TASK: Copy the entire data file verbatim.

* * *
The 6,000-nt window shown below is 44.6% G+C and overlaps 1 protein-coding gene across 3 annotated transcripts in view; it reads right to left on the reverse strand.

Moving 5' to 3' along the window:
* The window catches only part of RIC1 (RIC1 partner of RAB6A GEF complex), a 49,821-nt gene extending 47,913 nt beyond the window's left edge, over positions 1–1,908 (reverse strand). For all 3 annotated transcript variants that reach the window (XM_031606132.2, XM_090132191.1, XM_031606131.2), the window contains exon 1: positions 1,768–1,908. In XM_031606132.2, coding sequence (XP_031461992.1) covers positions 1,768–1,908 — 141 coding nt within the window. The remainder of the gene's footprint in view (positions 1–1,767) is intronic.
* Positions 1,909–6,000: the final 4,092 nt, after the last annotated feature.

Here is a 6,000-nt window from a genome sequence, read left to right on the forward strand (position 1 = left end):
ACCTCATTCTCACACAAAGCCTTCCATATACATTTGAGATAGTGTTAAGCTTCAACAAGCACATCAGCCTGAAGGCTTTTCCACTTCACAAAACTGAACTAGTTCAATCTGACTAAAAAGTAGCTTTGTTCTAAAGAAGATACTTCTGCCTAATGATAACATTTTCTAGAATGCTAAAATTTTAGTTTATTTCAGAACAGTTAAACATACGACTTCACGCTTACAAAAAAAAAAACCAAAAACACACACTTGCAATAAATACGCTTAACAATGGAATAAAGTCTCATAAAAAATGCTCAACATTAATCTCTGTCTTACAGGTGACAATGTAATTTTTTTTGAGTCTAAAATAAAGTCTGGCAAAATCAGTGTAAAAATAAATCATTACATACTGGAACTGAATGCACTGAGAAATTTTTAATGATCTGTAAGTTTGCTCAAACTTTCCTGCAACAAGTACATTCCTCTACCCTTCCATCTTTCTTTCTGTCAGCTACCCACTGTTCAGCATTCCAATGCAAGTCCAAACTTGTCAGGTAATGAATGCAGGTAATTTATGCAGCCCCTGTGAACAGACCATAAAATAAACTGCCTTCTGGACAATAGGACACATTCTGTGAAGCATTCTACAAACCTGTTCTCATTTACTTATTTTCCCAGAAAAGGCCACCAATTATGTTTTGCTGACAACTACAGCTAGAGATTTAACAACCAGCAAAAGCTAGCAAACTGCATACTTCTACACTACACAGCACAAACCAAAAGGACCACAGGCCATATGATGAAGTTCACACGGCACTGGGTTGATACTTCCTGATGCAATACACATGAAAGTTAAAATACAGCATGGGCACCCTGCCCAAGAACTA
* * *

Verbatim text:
The 6,000-nt window shown below is 44.6% G+C and overlaps 1 protein-coding gene across 3 annotated transcripts in view; it reads right to left on the reverse strand.

Moving 5' to 3' along the window:
* The window catches only part of RIC1 (RIC1 partner of RAB6A GEF complex), a 49,821-nt gene extending 47,913 nt beyond the window's left edge, over positions 1–1,908 (reverse strand). For all 3 annotated transcript variants that reach the window (XM_031606132.2, XM_090132191.1, XM_031606131.2), the window contains exon 1: positions 1,768–1,908. In XM_031606132.2, coding sequence (XP_031461992.1) covers positions 1,768–1,908 — 141 coding nt within the window. The remainder of the gene's footprint in view (positions 1–1,767) is intronic.
* Positions 1,909–6,000: the final 4,092 nt, after the last annotated feature.

Here is a 6,000-nt window from a genome sequence, read left to right on the forward strand (position 1 = left end):
ACCTCATTCTCACACAAAGCCTTCCATATACATTTGAGATAGTGTTAAGCTTCAACAAGCACATCAGCCTGAAGGCTTTTCCACTTCACAAAACTGAACTAGTTCAATCTGACTAAAAAGTAGCTTTGTTCTAAAGAAGATACTTCTGCCTAATGATAACATTTTCTAGAATGCTAAAATTTTAGTTTATTTCAGAACAGTTAAACATACGACTTCACGCTTACAAAAAAAAAAACCAAAAACACACACTTGCAATAAATACGCTTAACAATGGAATAAAGTCTCATAAAAAATGCTCAACATTAATCTCTGTCTTACAGGTGACAATGTAATTTTTTTTGAGTCTAAAATAAAGTCTGGCAAAATCAGTGTAAAAATAAATCATTACATACTGGAACTGAATGCACTGAGAAATTTTTAATGATCTGTAAGTTTGCTCAAACTTTCCTGCAACAAGTACATTCCTCTACCCTTCCATCTTTCTTTCTGTCAGCTACCCACTGTTCAGCATTCCAATGCAAGTCCAAACTTGTCAGGTAATGAATGCAGGTAATTTATGCAGCCCCTGTGAACAGACCATAAAATAAACTGCCTTCTGGACAATAGGACACATTCTGTGAAGCATTCTACAAACCTGTTCTCATTTACTTATTTTCCCAGAAAAGGCCACCAATTATGTTTTGCTGACAACTACAGCTAGAGATTTAACAACCAGCAAAAGCTAGCAAACTGCATACTTCTACACTACACAGCACAAACCAAAAGGACCACAGGCCATATGATGAAGTTCACACGGCACTGGGTTGATACTTCCTGATGCAATACACATGAAAGTTAAAATACAGCATGGGCACCCTGCCCAAGAACTA